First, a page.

On Wednesday 12th June at 8pm, Dr Quentin Spender, Consultant Child and Adolescent Psychiatrist, Psychiatry-UK, will present a CPD webinar on ‘School Refusal’.
“School Refusal is an increasingly worrying problem. I will explore some of the reasons for this, hopefully not including Brexit. Case examples and polls will help you keep awake and think. I will leave about 15 minutes at the end for submitted questions.”
1) To understand School Refusal as a manifestation of Anxiety—but not necessarily about school
2) To understand the differences and similarities between School Refusal and Truancy
3) To understand some of the factors contributing to each of these
4) To understand a possible assessment pathway for children with School Refusal
5) To understand some of the options for treatment in Primary and Secondary care.
This webinar is equivalent to 1 CPD credit
About the Speaker: Dr Quentin Spender
Dr Spender worked as an NHS Consultant Psychiatrist from 1995 until 2018, including seven years as a Consultant in Child & Adolescent Psychiatry in Wolverhampton; and 11 years in Chichester, during which he was also a Senior Lecturer at St George’s Medical School (London). He is also a fully qualified Family Therapist.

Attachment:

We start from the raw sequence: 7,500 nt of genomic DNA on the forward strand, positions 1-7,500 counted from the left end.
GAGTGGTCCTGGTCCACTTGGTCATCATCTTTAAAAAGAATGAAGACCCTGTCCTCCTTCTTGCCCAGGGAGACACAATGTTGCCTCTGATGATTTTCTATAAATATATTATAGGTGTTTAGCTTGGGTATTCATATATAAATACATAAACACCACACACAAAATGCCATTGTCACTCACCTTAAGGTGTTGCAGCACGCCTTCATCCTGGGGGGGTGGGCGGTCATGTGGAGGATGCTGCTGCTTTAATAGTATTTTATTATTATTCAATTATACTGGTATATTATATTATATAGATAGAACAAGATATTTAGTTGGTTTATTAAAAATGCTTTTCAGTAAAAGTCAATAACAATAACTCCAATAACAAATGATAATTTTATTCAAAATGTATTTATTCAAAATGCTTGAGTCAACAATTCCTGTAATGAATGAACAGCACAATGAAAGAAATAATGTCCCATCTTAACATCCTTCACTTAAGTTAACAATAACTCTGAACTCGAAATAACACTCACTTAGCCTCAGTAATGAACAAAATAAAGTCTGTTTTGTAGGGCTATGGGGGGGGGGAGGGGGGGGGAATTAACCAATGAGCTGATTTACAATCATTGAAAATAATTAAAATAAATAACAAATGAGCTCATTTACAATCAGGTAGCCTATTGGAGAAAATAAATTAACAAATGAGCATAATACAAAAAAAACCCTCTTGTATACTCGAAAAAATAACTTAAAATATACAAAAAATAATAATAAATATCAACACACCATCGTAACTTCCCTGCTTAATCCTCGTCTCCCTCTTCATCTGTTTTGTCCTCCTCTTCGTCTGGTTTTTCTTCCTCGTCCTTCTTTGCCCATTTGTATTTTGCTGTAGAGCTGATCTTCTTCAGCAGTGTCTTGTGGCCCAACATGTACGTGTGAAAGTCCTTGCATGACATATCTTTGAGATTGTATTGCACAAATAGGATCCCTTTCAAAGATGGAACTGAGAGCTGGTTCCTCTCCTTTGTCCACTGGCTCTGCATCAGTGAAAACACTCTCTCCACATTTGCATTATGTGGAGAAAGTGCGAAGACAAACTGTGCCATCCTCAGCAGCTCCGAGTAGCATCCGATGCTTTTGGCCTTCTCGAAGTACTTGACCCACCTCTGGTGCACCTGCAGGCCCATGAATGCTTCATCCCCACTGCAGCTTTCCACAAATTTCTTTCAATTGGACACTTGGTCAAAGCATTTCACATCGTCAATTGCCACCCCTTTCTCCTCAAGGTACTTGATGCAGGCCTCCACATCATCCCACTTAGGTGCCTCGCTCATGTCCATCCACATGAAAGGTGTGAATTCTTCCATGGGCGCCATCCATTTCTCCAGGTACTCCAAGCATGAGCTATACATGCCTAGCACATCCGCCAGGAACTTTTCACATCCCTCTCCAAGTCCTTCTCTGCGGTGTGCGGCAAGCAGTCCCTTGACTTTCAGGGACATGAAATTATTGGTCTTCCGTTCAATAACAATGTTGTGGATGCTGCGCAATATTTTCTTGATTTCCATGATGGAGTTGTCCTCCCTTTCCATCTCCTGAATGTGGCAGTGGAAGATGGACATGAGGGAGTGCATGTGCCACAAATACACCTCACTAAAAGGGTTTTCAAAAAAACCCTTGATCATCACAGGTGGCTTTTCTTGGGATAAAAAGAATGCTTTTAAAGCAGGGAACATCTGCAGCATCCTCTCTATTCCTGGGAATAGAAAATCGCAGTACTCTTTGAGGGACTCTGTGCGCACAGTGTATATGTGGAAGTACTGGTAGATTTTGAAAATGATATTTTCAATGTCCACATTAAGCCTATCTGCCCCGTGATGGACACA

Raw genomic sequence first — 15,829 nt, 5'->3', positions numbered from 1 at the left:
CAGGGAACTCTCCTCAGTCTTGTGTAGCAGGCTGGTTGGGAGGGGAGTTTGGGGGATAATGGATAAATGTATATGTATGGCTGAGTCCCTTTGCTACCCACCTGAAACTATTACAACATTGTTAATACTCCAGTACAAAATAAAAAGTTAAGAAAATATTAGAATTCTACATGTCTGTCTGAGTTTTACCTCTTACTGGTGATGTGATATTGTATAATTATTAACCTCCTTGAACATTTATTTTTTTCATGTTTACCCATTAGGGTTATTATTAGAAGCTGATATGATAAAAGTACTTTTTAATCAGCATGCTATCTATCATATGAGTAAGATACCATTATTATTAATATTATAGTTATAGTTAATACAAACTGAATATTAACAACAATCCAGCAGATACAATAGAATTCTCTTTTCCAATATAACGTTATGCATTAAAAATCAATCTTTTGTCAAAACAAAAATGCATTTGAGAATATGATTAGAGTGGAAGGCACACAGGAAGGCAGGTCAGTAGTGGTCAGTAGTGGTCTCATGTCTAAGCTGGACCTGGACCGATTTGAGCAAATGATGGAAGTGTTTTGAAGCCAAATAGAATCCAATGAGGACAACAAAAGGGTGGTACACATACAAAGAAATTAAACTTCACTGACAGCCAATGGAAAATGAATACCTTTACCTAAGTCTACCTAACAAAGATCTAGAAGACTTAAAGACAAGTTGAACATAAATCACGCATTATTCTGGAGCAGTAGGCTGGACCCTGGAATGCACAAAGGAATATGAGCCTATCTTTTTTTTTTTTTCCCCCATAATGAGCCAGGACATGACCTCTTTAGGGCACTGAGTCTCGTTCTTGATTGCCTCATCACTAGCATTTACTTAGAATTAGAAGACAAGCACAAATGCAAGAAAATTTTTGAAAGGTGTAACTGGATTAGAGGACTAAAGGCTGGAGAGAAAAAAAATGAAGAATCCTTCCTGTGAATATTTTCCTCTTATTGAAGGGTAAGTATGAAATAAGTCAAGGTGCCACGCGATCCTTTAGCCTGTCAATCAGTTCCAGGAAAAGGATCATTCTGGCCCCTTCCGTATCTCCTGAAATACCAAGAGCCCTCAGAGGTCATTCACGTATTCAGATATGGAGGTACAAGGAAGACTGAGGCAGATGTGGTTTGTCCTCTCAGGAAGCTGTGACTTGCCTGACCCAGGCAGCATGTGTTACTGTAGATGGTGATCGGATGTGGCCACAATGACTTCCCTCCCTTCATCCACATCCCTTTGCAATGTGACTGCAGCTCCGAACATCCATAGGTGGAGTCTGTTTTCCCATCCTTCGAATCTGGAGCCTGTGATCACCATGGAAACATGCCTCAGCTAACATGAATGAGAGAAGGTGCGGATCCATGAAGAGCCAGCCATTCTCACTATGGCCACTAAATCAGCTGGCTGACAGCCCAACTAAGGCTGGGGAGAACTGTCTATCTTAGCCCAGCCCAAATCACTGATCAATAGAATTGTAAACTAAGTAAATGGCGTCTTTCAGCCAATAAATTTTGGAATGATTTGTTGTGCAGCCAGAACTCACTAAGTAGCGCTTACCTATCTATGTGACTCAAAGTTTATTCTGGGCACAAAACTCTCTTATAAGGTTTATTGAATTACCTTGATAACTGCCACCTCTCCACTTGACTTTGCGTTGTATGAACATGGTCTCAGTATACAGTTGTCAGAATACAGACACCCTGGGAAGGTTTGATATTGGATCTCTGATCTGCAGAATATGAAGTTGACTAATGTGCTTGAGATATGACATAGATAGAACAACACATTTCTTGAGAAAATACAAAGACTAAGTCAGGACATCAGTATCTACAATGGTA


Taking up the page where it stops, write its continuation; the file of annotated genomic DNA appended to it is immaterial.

With several co-authors, Dr Spender published a textbook in Child & Adolescent Psychiatry: the first edition in 2001, and the second in 2011. He has participated in research on the treatment of Conduct Disorder and ADHD. Dr Spender has worked closely with Paediatricians in a number of ways, including taking the lead in a learning programme for the Royal College of Paediatrics and Child Health. Known as the ‘Child in Mind’ Project, this aimed to give Paediatricians in training a grounding in Paediatric Mental Health.
Dr Spender is very experienced at doing thorough assessments. As a Family Therapist, he is used to exploring issues through talking, either with several people from the same family, or one person. Treatment options include continuing these discussions in various forms, and/or a trial of medication. Referral for targeted talking therapy, such as CBT (Cognitive Behavioural Therapy), may be necessary.